It's probably time to get new shocks for your car and you want to seize the moment to make some improvements, or maybe you have a car or truck that you want to use to haul heavier loads or towing. In any of these cases, what you have to do is improve the suspension of your vehicle.
Method 1 of 3: Upgrade Only Shock Absorbers
Step 1. Get new shocks
The first and fastest method of improving the suspension is to strengthen the shock absorbers. This could be as simple as buying a more expensive original replacement or making more sophisticated upgrades that could ruin the driving experience (even though they give you a little more stability and reliability you want so much).
Step 2. Be careful not to go crazy
It's a good idea to check with your local clerk, but don't forget that their job is to sell you a product and they may not have as much experience as you think.
- Every time you deviate from the original team, you risk too much. As a general rule, the industry understands that "making improvements" means placing stiffer and less flexible dampers.
- This can help you control a misshapen rear end and do a better job of keeping your tires on the ground right where you need them. However, this does not imply a smooth or comfortable ride of the vehicle.
Step 3. Find reinforced shock absorbers (if necessary)
It is very difficult to predict how the shocks will affect the overall driving experience, despite the various claims made by automotive aftermarket experts and salespeople.
However, if you want to haul heavy loads or tow trailers, it is probably a good idea to choose reinforced shocks (air or coil springs) to prevent the rear from bottoming out
Method 2 of 3: Improve your suspension to carry heavier loads
Step 1. Consider getting reinforced shock absorbers or shock mounts
If you plan to fit a metal front bumper on a jeep or assemble a truck to tow a trailer, you should opt for reinforced shock absorbers. You still don't have enough reasons to freak out. However, if you are in the habit of hauling a lot of luggage (or hauling a box full of boulders), or you intend to tow an RV or boat (or something similar), the first step is to get reinforced shock absorbers.
- When purchasing upgrades, you should be careful to verify their compatibility. Unless you are doing lifting work, you should avoid models that require more than 5 cm (2 inches) of lift.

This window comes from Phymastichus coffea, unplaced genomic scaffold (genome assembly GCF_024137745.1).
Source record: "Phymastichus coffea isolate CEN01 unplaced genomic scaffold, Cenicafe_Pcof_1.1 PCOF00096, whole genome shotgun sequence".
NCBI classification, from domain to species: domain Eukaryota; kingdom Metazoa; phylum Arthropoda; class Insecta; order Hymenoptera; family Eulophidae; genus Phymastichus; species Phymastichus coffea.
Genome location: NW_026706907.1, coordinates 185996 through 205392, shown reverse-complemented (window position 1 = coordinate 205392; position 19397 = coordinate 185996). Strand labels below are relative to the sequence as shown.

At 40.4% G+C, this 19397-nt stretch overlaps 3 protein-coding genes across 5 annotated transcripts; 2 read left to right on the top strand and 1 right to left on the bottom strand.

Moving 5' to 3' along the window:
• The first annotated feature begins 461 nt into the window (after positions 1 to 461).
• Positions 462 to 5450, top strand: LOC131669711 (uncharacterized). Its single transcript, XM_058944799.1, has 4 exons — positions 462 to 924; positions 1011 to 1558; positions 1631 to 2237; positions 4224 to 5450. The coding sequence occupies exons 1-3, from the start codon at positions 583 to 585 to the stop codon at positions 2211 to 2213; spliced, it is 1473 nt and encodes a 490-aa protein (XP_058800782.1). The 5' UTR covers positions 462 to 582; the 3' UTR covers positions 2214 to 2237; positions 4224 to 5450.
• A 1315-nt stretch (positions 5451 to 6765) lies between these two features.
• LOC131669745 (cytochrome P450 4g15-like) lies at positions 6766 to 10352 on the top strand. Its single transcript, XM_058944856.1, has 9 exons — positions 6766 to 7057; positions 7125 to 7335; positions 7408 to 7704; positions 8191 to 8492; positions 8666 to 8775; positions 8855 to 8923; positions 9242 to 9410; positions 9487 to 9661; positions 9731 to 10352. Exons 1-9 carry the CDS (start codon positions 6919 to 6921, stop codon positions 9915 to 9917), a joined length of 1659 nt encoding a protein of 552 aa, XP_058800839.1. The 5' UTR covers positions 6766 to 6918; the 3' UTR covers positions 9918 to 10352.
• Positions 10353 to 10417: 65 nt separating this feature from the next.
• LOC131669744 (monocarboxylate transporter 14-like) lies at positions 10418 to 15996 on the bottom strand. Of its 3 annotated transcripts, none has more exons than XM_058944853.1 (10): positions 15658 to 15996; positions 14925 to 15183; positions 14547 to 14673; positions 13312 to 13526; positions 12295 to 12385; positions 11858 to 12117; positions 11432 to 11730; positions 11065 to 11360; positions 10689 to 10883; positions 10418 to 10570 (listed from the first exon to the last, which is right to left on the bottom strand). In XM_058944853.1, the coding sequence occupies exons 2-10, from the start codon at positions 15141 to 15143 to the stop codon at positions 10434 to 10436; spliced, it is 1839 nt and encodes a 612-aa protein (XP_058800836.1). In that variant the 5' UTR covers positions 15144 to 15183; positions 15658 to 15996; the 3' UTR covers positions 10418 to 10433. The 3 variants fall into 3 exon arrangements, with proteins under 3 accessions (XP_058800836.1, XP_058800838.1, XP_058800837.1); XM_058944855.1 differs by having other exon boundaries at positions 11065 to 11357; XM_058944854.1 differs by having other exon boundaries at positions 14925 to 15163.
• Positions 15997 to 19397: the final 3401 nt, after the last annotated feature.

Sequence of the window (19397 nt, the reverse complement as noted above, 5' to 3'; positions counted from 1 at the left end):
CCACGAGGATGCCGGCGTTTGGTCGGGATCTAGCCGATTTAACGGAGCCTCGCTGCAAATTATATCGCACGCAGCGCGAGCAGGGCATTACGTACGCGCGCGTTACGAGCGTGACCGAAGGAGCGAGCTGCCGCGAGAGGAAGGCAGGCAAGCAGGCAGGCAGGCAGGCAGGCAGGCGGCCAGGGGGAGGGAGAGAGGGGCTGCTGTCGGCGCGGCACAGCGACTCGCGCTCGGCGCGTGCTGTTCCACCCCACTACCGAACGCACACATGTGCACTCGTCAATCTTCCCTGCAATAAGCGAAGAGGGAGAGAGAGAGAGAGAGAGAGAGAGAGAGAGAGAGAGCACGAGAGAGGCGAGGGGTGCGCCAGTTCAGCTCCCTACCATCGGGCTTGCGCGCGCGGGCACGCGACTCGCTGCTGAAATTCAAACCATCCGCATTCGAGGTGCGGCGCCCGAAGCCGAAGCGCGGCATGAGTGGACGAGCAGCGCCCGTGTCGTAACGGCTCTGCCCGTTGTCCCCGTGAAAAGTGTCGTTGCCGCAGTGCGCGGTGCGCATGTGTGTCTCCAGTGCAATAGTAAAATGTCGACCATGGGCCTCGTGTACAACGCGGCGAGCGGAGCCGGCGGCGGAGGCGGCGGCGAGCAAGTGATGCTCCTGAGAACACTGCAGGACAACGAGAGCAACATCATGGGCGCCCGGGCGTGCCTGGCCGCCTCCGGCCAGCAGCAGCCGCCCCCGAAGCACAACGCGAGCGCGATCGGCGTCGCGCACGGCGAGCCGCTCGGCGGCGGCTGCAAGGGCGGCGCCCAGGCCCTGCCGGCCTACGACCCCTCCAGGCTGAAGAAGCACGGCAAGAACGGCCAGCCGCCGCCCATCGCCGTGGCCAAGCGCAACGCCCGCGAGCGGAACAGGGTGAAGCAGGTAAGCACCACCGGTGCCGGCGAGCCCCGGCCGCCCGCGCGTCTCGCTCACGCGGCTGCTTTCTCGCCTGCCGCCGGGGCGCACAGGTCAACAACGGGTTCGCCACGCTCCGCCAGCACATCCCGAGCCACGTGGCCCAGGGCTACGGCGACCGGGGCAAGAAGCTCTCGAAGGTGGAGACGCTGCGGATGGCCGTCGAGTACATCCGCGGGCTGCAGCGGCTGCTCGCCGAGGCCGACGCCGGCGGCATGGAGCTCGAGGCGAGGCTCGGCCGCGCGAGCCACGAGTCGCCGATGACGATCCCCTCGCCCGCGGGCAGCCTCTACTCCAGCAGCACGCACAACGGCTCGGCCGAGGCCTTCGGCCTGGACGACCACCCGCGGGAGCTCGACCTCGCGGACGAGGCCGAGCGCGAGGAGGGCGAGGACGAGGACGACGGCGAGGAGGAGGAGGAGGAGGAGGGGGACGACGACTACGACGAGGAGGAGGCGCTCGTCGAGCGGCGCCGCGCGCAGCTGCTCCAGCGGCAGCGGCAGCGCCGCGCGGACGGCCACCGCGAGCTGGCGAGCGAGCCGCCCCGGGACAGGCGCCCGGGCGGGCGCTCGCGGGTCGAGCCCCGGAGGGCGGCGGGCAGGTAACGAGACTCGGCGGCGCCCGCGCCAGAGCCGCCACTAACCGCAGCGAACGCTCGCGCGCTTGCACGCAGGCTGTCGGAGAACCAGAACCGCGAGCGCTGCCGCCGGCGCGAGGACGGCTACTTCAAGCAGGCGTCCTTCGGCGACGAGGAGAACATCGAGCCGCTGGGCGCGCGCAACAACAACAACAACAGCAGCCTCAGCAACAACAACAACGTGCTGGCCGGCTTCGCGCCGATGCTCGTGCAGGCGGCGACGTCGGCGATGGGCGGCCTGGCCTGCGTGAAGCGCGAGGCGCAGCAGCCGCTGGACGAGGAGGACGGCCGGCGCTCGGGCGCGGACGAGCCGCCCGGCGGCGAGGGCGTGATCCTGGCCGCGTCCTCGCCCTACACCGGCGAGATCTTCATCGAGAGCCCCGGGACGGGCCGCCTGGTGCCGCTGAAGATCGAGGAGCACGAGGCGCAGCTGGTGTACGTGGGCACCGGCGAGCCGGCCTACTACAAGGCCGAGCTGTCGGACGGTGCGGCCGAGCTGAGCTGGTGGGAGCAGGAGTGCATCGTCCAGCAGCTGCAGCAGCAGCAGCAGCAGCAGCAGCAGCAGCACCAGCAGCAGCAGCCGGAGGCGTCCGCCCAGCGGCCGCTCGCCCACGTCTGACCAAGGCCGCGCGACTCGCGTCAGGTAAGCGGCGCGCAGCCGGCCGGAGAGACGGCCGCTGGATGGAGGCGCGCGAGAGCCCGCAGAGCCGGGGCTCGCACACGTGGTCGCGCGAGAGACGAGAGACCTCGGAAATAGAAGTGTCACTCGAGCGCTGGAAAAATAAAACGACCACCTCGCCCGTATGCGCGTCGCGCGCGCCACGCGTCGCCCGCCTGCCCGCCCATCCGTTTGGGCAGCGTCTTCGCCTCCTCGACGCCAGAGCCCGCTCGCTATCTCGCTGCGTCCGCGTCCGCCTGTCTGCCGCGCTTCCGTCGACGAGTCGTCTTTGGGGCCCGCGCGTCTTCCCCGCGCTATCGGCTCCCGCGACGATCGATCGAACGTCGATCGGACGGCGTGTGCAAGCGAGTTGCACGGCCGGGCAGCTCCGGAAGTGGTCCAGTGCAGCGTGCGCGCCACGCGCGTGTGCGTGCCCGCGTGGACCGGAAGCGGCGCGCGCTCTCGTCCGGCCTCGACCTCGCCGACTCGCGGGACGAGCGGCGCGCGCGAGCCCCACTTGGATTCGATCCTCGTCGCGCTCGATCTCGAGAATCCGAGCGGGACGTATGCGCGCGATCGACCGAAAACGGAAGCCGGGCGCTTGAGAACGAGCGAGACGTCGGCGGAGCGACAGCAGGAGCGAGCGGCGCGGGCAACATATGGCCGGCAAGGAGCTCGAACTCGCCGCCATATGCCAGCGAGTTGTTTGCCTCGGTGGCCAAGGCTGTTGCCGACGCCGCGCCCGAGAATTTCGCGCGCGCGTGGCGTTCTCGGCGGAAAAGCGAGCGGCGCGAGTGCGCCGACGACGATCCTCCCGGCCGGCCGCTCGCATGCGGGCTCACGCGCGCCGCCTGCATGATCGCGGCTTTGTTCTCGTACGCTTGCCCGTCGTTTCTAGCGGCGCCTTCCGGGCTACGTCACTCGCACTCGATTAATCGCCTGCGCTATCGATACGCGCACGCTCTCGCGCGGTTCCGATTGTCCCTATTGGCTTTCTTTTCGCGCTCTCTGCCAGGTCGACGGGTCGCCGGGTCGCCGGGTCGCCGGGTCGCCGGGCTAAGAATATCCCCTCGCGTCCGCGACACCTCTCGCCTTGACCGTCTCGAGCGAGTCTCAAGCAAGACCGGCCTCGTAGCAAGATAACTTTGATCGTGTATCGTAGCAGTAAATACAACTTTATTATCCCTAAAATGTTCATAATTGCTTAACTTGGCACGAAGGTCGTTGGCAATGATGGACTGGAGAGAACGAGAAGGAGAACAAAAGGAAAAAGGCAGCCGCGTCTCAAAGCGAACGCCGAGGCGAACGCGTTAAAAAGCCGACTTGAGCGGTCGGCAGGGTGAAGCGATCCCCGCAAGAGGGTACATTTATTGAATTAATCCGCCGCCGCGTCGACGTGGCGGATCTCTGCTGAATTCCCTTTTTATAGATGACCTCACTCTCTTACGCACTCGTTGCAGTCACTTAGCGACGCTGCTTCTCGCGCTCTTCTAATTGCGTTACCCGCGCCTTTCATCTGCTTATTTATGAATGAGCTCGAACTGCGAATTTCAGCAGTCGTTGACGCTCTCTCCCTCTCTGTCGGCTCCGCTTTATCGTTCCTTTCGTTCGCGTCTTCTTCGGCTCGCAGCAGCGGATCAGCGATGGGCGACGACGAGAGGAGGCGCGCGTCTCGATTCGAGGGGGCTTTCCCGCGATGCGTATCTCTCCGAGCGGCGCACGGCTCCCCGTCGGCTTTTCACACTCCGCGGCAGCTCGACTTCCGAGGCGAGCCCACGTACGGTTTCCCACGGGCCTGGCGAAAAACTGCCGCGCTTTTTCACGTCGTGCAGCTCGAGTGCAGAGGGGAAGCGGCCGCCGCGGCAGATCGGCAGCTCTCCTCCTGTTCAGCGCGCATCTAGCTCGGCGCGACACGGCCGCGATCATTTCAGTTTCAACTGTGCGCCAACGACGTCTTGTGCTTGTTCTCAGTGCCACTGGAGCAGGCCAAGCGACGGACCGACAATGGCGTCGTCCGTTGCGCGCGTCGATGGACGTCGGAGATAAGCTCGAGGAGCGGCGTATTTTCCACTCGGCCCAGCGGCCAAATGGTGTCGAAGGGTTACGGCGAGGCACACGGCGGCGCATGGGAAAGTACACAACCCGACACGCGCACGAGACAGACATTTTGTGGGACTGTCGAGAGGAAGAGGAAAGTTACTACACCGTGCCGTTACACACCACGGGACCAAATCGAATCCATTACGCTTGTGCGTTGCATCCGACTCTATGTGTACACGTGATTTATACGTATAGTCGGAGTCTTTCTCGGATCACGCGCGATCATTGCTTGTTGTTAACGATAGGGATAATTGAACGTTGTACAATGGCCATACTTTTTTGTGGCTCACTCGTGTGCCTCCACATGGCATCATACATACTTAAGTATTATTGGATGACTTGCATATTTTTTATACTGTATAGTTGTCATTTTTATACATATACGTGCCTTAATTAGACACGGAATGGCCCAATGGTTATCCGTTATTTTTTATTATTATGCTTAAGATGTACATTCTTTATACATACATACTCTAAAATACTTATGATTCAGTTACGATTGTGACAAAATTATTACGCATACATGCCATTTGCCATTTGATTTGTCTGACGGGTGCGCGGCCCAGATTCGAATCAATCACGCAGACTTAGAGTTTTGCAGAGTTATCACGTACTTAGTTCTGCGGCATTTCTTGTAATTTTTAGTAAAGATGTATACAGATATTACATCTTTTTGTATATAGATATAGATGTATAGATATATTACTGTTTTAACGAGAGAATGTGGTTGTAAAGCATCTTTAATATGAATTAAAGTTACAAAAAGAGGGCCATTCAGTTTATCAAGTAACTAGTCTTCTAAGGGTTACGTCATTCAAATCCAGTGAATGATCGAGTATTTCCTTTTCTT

- These items might increase the space a bit, but are actually designed to compensate for the lifting work and not to provide it. You could end up with less offset on the shocks and probably ruin them too quickly.
Step 2. Consider getting shock absorbers that "snap while riding."
These shocks go a long way to preventing the rear from warping or bottoming out while carrying things.
- When you make such an upgrade, it is best to replace the shock absorbers on all four wheels. These can be of more or less equivalent quality, although those that "fit while traveling" and those of air are usually installed only on the rear wheels.
- Air springs are particularly interesting as they can be strengthened to carry heavier loads or softened for a smooth but stable ride.
Step 3. Reinforce the springs
You can also consider reinforcing the springs while preparing the car for hauling heavy items. If your vehicle has leaf springs (which are common for the rear suspension of many cars and trucks), you can simply add a leaf spring or "spring aids" that thread over existing springs to add tension and strength, giving you one ton (or more) of additional cargo capacity.
- Coil springs are more common on the front wheels. Also, they can be reinforced with fairly inexpensive and easy-to-apply brackets (typically a polyurethane bracket is used that can slide on the spring, reducing the amount of strain without adding more body height).
- Both spring assistants can increase body height a bit, although this does not count as lift. The spring and coil spring reinforcement simply reduces the amount of compression of the vehicle's chassis weight on the springs, resulting in a slightly elevated appearance.
- Wheel travel is generally not affected. If you've done the procedure correctly, the extra weight will get things back to normal. You can certainly fit reinforced shock absorbers, but you should limit yourself to using original equipment.
Step 4. Insert the air springs
To really solidify the body, you can add the airbag or air spring accessories to the coil spring suspensions (which are supposed to significantly reduce deformation and bounce).
- Some kits can be installed automatically using basic tools, but they are generally not a very economical option. It's best if you let the professionals install them for you, as this procedure typically requires lowering the axles and removing the springs.